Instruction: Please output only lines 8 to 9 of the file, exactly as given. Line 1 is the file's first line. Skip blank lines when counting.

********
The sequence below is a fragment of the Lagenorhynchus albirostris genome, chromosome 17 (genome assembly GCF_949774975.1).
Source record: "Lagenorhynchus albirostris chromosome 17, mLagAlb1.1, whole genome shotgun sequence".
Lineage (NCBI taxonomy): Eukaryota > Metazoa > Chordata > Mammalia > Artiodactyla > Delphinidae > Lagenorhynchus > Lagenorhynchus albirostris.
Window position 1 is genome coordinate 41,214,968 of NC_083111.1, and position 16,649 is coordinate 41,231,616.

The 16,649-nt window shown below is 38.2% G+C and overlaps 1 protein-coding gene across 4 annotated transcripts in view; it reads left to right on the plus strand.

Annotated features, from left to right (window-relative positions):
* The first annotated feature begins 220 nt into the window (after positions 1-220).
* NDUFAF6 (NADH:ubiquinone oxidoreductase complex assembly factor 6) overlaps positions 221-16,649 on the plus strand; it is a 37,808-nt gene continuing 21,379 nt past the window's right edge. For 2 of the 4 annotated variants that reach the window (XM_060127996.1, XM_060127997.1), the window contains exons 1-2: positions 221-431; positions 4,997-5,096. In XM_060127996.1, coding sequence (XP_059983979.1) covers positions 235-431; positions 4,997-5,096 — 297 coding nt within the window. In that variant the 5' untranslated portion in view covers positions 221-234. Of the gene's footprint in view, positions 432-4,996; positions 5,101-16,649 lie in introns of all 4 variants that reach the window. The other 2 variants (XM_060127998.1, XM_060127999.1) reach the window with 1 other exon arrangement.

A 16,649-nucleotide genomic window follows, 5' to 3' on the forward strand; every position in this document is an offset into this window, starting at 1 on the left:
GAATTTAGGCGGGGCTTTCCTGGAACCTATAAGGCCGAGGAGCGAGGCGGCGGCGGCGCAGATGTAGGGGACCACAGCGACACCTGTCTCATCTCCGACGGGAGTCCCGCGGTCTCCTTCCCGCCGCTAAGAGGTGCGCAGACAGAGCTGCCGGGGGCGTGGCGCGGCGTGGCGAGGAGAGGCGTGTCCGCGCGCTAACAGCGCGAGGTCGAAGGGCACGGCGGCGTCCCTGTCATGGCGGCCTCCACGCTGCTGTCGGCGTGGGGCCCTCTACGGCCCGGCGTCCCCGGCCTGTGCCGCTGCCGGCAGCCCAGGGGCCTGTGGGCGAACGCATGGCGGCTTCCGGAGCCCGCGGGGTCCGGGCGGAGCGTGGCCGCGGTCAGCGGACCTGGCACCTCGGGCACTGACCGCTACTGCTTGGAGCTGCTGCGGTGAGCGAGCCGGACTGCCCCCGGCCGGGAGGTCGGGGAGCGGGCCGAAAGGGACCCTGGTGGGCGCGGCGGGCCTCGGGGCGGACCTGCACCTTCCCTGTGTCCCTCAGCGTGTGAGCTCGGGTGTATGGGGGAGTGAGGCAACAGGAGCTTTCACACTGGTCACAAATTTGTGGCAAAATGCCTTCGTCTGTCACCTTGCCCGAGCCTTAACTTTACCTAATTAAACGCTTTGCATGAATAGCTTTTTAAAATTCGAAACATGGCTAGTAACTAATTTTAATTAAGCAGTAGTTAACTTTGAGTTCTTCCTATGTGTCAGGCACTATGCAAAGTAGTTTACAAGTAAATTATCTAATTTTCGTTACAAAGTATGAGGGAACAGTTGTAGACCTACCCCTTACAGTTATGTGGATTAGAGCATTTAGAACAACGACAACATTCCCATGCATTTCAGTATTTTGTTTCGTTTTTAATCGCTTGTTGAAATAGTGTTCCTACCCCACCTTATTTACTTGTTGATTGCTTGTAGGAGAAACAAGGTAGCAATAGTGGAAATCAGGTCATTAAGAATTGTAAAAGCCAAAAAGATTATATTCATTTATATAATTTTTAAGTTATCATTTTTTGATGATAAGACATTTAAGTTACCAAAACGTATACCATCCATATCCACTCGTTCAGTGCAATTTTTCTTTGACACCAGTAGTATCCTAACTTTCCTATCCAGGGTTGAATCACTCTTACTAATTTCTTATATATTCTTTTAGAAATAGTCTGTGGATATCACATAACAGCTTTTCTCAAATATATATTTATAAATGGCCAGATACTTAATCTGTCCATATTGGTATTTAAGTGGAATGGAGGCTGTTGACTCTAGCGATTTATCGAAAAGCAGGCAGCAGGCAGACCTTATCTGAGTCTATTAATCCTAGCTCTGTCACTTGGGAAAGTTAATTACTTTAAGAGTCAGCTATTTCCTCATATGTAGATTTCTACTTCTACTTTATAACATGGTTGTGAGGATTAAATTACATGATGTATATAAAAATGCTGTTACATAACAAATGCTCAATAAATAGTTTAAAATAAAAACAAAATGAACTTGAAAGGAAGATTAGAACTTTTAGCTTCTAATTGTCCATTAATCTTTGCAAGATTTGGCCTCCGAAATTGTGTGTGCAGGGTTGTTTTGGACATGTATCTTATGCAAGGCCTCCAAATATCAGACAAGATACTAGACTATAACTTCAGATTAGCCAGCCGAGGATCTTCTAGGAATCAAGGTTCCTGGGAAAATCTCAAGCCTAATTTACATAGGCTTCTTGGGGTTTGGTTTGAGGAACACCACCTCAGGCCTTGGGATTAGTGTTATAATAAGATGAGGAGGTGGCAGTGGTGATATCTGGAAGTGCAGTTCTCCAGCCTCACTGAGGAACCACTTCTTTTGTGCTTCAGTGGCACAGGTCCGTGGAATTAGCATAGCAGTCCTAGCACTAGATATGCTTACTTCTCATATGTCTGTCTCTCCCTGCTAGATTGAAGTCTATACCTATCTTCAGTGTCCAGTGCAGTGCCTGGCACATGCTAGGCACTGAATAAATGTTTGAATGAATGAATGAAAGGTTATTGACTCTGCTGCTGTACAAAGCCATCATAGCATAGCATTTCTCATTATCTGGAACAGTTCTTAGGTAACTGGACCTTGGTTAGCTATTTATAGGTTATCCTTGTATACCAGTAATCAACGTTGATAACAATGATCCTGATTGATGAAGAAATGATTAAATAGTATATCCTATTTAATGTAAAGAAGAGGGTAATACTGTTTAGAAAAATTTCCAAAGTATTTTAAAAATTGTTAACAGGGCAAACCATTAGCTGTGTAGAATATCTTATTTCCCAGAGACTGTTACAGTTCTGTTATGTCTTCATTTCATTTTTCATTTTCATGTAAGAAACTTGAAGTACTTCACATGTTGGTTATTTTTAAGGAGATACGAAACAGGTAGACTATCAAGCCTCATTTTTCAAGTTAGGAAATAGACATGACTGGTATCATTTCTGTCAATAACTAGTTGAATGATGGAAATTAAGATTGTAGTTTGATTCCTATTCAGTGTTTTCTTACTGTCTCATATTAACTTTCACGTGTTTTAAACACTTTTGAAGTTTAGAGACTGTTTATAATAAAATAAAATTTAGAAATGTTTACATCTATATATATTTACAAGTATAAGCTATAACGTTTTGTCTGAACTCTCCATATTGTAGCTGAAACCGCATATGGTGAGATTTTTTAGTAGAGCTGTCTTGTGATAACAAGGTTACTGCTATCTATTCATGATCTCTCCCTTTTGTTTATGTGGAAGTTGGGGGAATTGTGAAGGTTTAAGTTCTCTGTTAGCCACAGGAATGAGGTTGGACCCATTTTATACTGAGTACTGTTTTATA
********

* NDUFAF6 (NADH:ubiquinone oxidoreductase complex assembly factor 6) overlaps positions 221-16,649 on the plus strand; it is a 37,808-nt gene continuing 21,379 nt past the window's right edge. For 2 of the 4 annotated variants that reach the window (XM_060127996.1, XM_060127997.1), the window contains exons 1-2: positions 221-431; positions 4,997-5,096. In XM_060127996.1, coding sequence (XP_059983979.1) covers positions 235-431; positions 4,997-5,096 — 297 coding nt within the window. In that variant the 5' untranslated portion in view covers positions 221-234. Of the gene's footprint in view, positions 432-4,996; positions 5,101-16,649 lie in introns of all 4 variants that reach the window. The other 2 variants (XM_060127998.1, XM_060127999.1) reach the window with 1 other exon arrangement.

A 16,649-nucleotide genomic window follows, 5' to 3' on the forward strand; every position in this document is an offset into this window, starting at 1 on the left: